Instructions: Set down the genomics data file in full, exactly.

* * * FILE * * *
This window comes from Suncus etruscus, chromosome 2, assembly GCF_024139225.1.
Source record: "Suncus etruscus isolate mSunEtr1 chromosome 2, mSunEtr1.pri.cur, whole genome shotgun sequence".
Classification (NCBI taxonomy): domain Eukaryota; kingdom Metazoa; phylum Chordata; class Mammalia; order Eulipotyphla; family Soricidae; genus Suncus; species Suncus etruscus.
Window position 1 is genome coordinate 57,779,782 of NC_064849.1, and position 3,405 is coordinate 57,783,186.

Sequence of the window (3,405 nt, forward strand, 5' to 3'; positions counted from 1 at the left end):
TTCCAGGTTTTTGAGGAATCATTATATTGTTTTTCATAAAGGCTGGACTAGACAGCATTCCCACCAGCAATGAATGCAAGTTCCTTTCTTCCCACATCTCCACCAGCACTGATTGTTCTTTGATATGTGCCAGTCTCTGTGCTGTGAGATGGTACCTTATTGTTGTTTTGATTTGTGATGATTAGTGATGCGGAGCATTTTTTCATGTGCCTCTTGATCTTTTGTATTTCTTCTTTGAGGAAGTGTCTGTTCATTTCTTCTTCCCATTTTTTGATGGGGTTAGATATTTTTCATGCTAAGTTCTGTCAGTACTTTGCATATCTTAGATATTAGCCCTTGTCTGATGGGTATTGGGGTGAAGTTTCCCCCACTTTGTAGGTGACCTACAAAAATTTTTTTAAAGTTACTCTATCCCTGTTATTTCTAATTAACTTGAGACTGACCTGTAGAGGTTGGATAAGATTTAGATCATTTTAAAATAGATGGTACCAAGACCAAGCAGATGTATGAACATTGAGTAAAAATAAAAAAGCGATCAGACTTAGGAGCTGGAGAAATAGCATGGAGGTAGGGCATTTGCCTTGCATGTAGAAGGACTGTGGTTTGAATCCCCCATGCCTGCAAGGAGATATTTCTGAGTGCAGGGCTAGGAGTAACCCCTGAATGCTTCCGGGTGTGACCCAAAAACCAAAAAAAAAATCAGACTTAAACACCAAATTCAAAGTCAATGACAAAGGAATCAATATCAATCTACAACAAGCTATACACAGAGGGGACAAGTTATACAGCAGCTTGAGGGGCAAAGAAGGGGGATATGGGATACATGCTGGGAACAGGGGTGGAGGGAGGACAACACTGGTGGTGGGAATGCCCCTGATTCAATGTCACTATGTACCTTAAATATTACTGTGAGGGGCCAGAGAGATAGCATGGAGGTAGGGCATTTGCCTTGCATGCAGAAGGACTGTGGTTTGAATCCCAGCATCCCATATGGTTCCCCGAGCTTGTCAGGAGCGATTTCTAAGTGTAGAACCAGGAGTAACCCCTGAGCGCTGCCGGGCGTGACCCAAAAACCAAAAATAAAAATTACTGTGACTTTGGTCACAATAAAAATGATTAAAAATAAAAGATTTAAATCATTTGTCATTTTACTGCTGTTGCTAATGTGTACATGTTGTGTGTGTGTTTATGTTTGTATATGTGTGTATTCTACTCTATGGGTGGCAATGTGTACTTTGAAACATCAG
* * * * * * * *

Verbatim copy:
This window comes from Suncus etruscus, chromosome 2, assembly GCF_024139225.1.
Source record: "Suncus etruscus isolate mSunEtr1 chromosome 2, mSunEtr1.pri.cur, whole genome shotgun sequence".
Classification (NCBI taxonomy): domain Eukaryota; kingdom Metazoa; phylum Chordata; class Mammalia; order Eulipotyphla; family Soricidae; genus Suncus; species Suncus etruscus.
Window position 1 is genome coordinate 57,779,782 of NC_064849.1, and position 3,405 is coordinate 57,783,186.

Sequence of the window (3,405 nt, forward strand, 5' to 3'; positions counted from 1 at the left end):
TTCCAGGTTTTTGAGGAATCATTATATTGTTTTTCATAAAGGCTGGACTAGACAGCATTCCCACCAGCAATGAATGCAAGTTCCTTTCTTCCCACATCTCCACCAGCACTGATTGTTCTTTGATATGTGCCAGTCTCTGTGCTGTGAGATGGTACCTTATTGTTGTTTTGATTTGTGATGATTAGTGATGCGGAGCATTTTTTCATGTGCCTCTTGATCTTTTGTATTTCTTCTTTGAGGAAGTGTCTGTTCATTTCTTCTTCCCATTTTTTGATGGGGTTAGATATTTTTCATGCTAAGTTCTGTCAGTACTTTGCATATCTTAGATATTAGCCCTTGTCTGATGGGTATTGGGGTGAAGTTTCCCCCACTTTGTAGGTGACCTACAAAAATTTTTTTAAAGTTACTCTATCCCTGTTATTTCTAATTAACTTGAGACTGACCTGTAGAGGTTGGATAAGATTTAGATCATTTTAAAATAGATGGTACCAAGACCAAGCAGATGTATGAACATTGAGTAAAAATAAAAAAGCGATCAGACTTAGGAGCTGGAGAAATAGCATGGAGGTAGGGCATTTGCCTTGCATGTAGAAGGACTGTGGTTTGAATCCCCCATGCCTGCAAGGAGATATTTCTGAGTGCAGGGCTAGGAGTAACCCCTGAATGCTTCCGGGTGTGACCCAAAAACCAAAAAAAAAATCAGACTTAAACACCAAATTCAAAGTCAATGACAAAGGAATCAATATCAATCTACAACAAGCTATACACAGAGGGGACAAGTTATACAGCAGCTTGAGGGGCAAAGAAGGGGGATATGGGATACATGCTGGGAACAGGGGTGGAGGGAGGACAACACTGGTGGTGGGAATGCCCCTGATTCAATGTCACTATGTACCTTAAATATTACTGTGAGGGGCCAGAGAGATAGCATGGAGGTAGGGCATTTGCCTTGCATGCAGAAGGACTGTGGTTTGAATCCCAGCATCCCATATGGTTCCCCGAGCTTGTCAGGAGCGATTTCTAAGTGTAGAACCAGGAGTAACCCCTGAGCGCTGCCGGGCGTGACCCAAAAACCAAAAATAAAAATTACTGTGACTTTGGTCACAATAAAAATGATTAAAAATAAAAGATTTAAATCATTTGTCATTTTACTGCTGTTGCTAATGTGTACATGTTGTGTGTGTGTTTATGTTTGTATATGTGTGTATTCTACTCTATGGGTGGCAATGTGTACTTTGAAACATCAG